Although the process described herein has been illustrated with a plurality of closely-spaced, substantially-vertical reaction zones separated by porous partitions, it is within the purview of our invention also to carry out the process utilizing reaction zones identical to those described above but wherein said reaction zones are otherwise spatially disposed within the reaction vessel. For example, the reaction zones can be mounted substantially horizontally within the reaction vessel and the charge, defined herein, will still pass in and out of the catalyst segments and the desired hydrogenation reaction will still take place. The disposition of reaction zones within a reaction vessel, in one such embodiment, is illustrated in FIG. 6, wherein there is disposed a set of porous tubes 100, similar in design and spacing to porous tubes 92 of FIG. 5, but wherein said latter tubes are securely attached, by any suitable means, to a shell 102 removably positioned within reactor shell 104 to form a tube bundle 106 which is horizontally disposed within reactor shell 104. If desired, more than one such tube bundle 106 can be disposed within the reaction vessel, one above the other.
The catalyst beds need not be fully filled with catalyst in order to obtain the desired results herein. As shown in FIG. 7, if porous tubes 92 are used, as in FIG. 5, the catalyst 96 will partially fill the tubes 92 and be retained in place by plates 108. The direction of movement in such case is exemplified by arrows 110. This modification is further illustrated in FIG. 8, wherein the segmented bed arrangement of FIG. 1 is used. In this case some catalyst is in each of adjacent segments 12 and 14 but does not fully fill each of said segments. The catalyst is maintained in place by plates 112 and the arrangement is such that the desired movement of reaction material, as shown by arrows 114, takes place. The amount of catalyst present in the embodiments of FIGS. 7 and 8 will correspond substantially to the amount in the corresponding embodiments of FIGS. 1 and 5, respectively.
The number of catalyst segments and unobstructed passageways in the reaction vessel can vary over a wide range depending upon the size of the vessel. Naturally, as the diameter of the reaction vessel increases, the number of catalyst-containing segments can also be increased. While there may be as few as one catalyst segment, there may be as many as about 10,000. For example, in a commercial unit having a reaction vessel that is 15 feet in diameter, we may employ from about 200 to about 2,000 porous catalyst-containing tubes of the type referred to in FIG. 5. In a 2-inch diameter reaction vessel of the type shown in FIG. 1, we may have 4 sectorial-shaped catalyst-containing segments. In general, the total cross-sectional area of the catalyst segments should be such that the entire catalyst is available for contact with fluid passing through the reaction vessel. If the cross-sectional area of any single catalyst segment is too large, the charge stock will not have easy access to and from the catalyst segments, thus tending to give rise to coking and plugging in the catalyst segments. Thus, it is preferred that the ratio of cross-sectional area of an individual catalyst segment to the total cross-sectional area of all catalyst segments be as low as possible. Naturally, there is an economic limit to the number of individual catalyst segments which can be employed. With smaller, i.e., 2-inch, reaction vessels, the ratio of the cross-sectional area of one catalyst segment to the total of all catalyst segments is about 1:4. In larger reaction vessels, i.e., about 10 to about 15 feet, the ratio of the cross-sectional area of one catalyst segment to the total area of all catalyst segments is in the order of about 1:20 to about 1:10,000 or more.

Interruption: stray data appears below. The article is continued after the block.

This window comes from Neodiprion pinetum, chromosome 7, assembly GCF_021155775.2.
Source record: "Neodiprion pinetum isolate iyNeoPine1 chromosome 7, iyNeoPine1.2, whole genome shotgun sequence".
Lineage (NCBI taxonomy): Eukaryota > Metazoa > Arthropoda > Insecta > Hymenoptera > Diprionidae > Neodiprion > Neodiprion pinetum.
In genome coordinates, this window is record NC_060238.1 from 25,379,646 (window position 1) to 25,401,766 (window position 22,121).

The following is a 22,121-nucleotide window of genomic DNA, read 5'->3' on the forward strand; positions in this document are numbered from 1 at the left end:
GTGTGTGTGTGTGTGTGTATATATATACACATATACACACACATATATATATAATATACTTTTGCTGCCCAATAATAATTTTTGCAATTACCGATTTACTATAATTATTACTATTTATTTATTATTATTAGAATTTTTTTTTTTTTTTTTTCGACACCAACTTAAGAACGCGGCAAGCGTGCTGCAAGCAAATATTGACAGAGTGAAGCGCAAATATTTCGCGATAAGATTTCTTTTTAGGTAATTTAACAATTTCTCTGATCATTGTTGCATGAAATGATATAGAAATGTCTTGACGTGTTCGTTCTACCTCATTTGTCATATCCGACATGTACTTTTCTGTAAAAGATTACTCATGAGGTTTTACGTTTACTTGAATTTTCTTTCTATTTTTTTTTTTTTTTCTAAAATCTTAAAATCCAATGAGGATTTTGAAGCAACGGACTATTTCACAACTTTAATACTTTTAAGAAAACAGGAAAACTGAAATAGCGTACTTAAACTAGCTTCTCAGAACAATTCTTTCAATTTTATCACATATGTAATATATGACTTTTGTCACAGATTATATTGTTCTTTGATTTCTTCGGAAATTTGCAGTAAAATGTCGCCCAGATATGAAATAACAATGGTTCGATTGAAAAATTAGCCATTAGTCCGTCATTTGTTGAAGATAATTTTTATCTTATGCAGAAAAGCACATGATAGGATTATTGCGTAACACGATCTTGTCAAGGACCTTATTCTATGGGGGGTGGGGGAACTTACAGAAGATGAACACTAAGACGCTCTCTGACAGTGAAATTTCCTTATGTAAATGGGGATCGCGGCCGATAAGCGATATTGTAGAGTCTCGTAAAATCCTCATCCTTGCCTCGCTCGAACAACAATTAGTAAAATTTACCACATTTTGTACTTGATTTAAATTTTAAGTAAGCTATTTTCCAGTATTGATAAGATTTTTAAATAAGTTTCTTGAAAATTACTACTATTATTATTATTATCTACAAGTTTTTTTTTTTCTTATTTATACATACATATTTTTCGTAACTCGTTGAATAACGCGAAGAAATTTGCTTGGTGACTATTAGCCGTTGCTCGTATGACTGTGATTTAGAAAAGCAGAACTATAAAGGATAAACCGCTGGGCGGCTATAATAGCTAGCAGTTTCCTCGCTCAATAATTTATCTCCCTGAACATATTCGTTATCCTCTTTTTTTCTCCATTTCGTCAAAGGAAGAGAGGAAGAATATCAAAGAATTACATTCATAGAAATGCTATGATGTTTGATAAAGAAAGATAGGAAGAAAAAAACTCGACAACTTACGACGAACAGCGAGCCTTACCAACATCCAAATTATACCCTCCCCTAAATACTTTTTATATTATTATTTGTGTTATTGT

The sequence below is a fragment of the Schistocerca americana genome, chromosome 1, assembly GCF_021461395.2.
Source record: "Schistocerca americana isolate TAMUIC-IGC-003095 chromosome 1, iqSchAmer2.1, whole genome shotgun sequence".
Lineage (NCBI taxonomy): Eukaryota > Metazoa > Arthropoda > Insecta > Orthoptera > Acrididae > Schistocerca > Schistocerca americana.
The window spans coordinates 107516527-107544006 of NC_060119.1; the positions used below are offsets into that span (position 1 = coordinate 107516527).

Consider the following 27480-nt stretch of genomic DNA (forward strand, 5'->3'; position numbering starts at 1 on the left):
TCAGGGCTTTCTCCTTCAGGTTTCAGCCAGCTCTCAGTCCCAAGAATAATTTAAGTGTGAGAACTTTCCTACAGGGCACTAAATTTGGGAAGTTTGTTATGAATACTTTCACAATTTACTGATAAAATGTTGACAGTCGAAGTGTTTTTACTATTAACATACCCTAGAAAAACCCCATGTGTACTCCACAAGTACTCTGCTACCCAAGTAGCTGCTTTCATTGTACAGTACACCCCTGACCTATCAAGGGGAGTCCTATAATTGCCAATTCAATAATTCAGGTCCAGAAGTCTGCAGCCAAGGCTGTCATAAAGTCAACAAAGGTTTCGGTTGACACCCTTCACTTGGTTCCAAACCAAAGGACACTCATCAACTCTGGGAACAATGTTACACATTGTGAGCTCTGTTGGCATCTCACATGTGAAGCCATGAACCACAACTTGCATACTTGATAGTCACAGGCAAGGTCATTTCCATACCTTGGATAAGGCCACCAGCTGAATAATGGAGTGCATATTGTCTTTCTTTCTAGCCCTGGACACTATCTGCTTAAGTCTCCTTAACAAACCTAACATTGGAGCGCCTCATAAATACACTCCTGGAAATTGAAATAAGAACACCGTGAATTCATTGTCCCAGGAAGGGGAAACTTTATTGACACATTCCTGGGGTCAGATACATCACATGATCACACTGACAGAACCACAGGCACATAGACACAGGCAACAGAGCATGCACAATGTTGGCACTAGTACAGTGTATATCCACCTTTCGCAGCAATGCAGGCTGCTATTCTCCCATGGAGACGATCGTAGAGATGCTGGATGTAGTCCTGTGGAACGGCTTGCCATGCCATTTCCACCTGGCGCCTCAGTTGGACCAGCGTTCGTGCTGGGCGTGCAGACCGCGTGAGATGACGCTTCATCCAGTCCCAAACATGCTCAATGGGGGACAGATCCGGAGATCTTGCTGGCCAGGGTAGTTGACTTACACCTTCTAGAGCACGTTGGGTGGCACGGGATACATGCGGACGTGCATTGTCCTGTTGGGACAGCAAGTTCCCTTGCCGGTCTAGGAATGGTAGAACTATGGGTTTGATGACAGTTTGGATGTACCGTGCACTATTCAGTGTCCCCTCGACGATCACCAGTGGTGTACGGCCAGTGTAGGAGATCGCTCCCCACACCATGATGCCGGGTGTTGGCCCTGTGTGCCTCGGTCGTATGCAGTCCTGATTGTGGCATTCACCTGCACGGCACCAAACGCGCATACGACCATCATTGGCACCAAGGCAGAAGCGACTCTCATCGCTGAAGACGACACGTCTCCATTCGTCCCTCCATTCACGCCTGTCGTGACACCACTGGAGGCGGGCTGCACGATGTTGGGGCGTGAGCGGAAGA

The cross-sectional area of any particular catalyst segment is also dependent upon the size of the reaction vessel. Thus, the cross-sectional area of a single catalyst segment can vary from about 0.5 square inches for a small vessel to about 50 square inches for a large reaction vessel. In general, the cross-sectional area for a single catalyst segment is about 1 to about 30 square inches.
The ratio of the cross-sectional area of total catalyst segments to total unobstructed passageways can vary over a wide range depending upon the size of the reaction vessel. In general, the ratio of the total cross-sectional area occupied by catalyst to the total cross-sectional area of unobstructed passageways is about 10:1 to about 1:10. Since the length of the catalyst segments and the length of the unobstructed passageways in any given reaction vessel are the same, the volumetric ratio of total catalyst to total unobstructed passageways is the same as the cross-sectional area ratios, i.e., about 10:1 to about 1:10. The ratio of the total cross-sectional area occupied by catalyst to the total cross-sectional area (occupied and unoccupied) of the reaction vessel is also about 10:1 to about 1:10, preferably about 3:1 to about 1:3. As noted hereinabove, the catalyst segments are preferably parallel to each other and to the unobstructed passageways and have a uniform cross-sectional area throughout the reaction vessel. It will be understood, however, that catalyst segments of varying cross-sectional areas can be employed. Thus, in FIG. 5, tubes of various sizes can be employed in constructing the reaction vessel.